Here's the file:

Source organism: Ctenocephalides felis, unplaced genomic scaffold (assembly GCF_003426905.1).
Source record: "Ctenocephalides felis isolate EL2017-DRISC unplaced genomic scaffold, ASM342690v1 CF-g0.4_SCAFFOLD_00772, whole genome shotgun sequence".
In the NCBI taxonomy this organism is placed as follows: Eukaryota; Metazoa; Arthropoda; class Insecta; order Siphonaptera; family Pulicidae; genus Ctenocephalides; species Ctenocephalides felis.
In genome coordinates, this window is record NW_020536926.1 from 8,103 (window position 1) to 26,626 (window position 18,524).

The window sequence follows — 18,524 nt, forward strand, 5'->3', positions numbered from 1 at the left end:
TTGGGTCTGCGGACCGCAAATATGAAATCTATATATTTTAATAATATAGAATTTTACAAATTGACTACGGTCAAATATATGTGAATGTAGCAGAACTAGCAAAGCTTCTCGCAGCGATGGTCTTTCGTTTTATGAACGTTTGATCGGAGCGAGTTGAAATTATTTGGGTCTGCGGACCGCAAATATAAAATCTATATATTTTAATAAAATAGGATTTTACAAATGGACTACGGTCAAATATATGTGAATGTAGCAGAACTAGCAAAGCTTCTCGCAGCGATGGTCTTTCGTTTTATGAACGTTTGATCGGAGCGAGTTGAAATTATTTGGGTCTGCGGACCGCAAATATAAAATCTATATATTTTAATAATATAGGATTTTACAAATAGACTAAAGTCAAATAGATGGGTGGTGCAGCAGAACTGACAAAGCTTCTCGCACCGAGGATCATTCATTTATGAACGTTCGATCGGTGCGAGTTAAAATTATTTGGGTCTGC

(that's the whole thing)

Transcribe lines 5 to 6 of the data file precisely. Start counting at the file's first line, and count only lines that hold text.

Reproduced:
The window sequence follows — 18,524 nt, forward strand, 5'->3', positions numbered from 1 at the left end:
TTGGGTCTGCGGACCGCAAATATGAAATCTATATATTTTAATAATATAGAATTTTACAAATTGACTACGGTCAAATATATGTGAATGTAGCAGAACTAGCAAAGCTTCTCGCAGCGATGGTCTTTCGTTTTATGAACGTTTGATCGGAGCGAGTTGAAATTATTTGGGTCTGCGGACCGCAAATATAAAATCTATATATTTTAATAAAATAGGATTTTACAAATGGACTACGGTCAAATATATGTGAATGTAGCAGAACTAGCAAAGCTTCTCGCAGCGATGGTCTTTCGTTTTATGAACGTTTGATCGGAGCGAGTTGAAATTATTTGGGTCTGCGGACCGCAAATATAAAATCTATATATTTTAATAATATAGGATTTTACAAATAGACTAAAGTCAAATAGATGGGTGGTGCAGCAGAACTGACAAAGCTTCTCGCACCGAGGATCATTCATTTATGAACGTTCGATCGGTGCGAGTTAAAATTATTTGGGTCTGC